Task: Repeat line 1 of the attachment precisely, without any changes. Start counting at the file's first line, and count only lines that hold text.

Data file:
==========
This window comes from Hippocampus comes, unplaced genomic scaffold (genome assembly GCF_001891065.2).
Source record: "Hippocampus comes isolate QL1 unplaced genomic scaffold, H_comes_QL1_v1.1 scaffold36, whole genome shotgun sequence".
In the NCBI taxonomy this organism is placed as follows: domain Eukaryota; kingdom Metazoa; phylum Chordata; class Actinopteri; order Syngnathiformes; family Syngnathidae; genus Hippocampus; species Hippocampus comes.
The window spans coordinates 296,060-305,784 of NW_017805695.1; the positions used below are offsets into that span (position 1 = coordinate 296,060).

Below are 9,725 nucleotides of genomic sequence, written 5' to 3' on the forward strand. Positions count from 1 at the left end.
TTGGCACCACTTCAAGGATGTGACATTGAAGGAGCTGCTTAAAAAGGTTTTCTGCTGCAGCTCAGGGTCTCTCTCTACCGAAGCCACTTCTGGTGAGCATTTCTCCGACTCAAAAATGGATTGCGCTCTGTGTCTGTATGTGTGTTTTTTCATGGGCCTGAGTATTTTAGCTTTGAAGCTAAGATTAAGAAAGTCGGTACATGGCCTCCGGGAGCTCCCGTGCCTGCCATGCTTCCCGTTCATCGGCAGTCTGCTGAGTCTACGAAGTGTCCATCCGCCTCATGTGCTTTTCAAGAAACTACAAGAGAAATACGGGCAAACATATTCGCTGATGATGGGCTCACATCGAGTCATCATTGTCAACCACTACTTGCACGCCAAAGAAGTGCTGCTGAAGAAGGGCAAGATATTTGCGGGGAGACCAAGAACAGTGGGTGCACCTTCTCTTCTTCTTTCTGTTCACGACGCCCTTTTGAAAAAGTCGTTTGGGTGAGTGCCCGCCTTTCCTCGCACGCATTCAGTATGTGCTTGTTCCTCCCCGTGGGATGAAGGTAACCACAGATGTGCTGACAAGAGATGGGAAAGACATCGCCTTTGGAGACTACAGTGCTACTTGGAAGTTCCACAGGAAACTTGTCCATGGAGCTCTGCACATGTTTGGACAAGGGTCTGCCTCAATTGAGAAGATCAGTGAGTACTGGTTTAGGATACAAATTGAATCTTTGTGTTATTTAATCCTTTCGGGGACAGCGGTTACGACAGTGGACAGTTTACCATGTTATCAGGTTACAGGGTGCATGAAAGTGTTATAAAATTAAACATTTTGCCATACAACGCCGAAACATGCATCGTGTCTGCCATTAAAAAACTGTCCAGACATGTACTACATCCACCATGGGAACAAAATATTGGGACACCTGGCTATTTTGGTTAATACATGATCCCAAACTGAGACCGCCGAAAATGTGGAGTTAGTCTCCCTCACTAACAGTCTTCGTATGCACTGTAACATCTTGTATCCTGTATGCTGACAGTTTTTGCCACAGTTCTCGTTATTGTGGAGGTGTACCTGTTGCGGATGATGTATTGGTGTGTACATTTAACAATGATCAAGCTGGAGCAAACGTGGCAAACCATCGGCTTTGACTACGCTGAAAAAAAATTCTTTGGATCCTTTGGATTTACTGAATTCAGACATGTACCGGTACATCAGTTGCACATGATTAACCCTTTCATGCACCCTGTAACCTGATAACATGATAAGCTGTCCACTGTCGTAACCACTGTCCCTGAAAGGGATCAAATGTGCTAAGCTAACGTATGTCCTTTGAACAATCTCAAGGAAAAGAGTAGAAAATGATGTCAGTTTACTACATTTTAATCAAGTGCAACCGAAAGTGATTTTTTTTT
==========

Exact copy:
This window comes from Hippocampus comes, unplaced genomic scaffold (genome assembly GCF_001891065.2).